What is rheumatoid arthritis?
Rheumatoid arthritis is a chronic (long-term) inflammatory disease affecting the joints. It differs from osteoarthritis in which the joints are damaged without an inflammatory process. Rheumatoid arthritis affects women 3 times more than men. It varies greatly in its form and severity from person to person.
What are the symptoms of rheumatoid arthritis?
In some people the symptoms start quite slowly, but in a few people the disease develops rapidly. Initially, there is pain and swelling in a few joints,usually in the feet and hands. The affected joints will feel stiff on waking and may feel warm to the touch. If the disease develops rapidly, there may be pain and swelling in many joints and severe morning stiffness, which will cause problems in everyday movements.Rheumatoid arthritis causes inflammation in which the tissues of the joints, including cartilage, and bone are affected. This inflammation causes progressive damage to the joints. Once damaged, the joints are unable to heal properly. Occasionally, other parts of the body may be affected by rheumatoid arthritis, including the eyes, heart,lungs, skin, blood vessels and blood cells.It is important that rheumatoid arthritis is recognized early so that treatment can be started as soon as possible.
What causes rheumatoid arthritis?
Rheumatoid arthritis is a type of disease known as an autoimmune disease where the body’s immune system attacks part of the body, in this case the joints.People with a family member affected by rheumatoid arthritis are more likely to be diagnosed with the disease than those without. Smokers are also more likely than non-smokers to develop rheumatoid arthritis.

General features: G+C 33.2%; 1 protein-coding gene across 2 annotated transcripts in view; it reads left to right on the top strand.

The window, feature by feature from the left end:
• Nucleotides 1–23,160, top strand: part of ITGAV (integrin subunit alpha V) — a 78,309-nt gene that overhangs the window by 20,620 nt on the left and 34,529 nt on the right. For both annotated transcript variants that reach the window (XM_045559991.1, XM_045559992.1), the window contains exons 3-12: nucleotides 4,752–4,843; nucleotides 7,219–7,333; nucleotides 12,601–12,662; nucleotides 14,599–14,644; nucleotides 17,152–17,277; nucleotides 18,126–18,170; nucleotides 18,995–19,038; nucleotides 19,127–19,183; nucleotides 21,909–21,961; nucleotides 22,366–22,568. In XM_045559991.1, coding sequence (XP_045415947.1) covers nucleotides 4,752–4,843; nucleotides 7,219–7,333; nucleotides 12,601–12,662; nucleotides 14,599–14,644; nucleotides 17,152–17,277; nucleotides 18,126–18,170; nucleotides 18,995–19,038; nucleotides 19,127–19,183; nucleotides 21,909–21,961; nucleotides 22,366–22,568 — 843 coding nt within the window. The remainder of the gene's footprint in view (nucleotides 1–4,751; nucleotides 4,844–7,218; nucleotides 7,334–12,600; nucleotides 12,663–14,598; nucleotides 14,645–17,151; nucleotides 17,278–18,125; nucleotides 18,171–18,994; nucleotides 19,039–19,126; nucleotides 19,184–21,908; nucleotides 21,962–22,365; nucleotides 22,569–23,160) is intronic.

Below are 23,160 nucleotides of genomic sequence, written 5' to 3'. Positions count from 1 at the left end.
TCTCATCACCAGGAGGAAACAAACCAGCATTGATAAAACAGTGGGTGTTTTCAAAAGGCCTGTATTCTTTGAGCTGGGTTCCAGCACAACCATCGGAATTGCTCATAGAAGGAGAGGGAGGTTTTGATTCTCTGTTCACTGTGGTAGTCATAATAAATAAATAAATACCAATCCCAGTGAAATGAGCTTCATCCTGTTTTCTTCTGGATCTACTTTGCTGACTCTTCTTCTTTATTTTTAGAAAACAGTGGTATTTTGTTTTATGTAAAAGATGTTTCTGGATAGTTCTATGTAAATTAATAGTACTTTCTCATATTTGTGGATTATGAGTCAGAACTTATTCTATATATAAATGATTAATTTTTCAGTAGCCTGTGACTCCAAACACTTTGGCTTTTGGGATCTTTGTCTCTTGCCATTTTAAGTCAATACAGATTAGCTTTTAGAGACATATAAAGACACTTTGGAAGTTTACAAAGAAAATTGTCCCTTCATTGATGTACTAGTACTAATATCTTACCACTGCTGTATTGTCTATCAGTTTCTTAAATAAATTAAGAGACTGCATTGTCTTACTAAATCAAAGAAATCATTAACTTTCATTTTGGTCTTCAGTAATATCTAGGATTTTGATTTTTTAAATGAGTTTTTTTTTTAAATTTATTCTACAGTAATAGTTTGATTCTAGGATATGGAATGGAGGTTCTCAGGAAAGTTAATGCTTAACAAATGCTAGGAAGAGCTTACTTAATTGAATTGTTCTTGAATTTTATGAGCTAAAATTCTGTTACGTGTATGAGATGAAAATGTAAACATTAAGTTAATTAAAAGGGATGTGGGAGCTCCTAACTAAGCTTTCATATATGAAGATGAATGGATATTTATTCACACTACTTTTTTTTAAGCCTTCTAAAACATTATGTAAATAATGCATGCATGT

What tests confirm a diagnosis of rheumatoid arthritis?
A number of blood tests may be used to help diagnose rheumatoid arthritis,although there is no single test that will give a definitive diagnosis. Tests for ESR (erythrocyte sedimentation rate) or CRP (C-reactive protein) may show higher levels when inflammation is present. Around 80% of people with rheumatoid arthritis are anemic, a condition that can be detected with a simple blood test.In addition, around 60% to 70% of people with rheumatoid arthritis will test positively for a protein called the “rheumatoid factor.” X-rays of the hands and feet may be helpful in diagnosing rheumatoid arthritis if these joints are affected.
How is rheumatoid arthritis treated?
The main treatment is drug therapy, which should be started as early as possible to avoid damage to joints. There are five main types of drugs used in the treatment of rheumatoid arthritis: analgesics (painkillers); non-steroidal anti-inflammatory drugs (NSAIDs); corticosteroids (steroids); disease-modifying anti-rheumatic drugs (DMARDs) and biologics.
Try to keep your body weight at a healthy level to avoid putting additional stress on joints.
Try to exercise your joints and muscles as much as possible without doing harm. Joints need to be kept moving so that they do not seize up. Avoid violent Walking and swimming are good forms of exercise.
Ease the strain on joints in everyday,repetitive tasks by using alternative methods. This may involve aids and adaptations at home and in the workplace
This article is intended for patient education only.
You are advised to consult your doctor before following the same.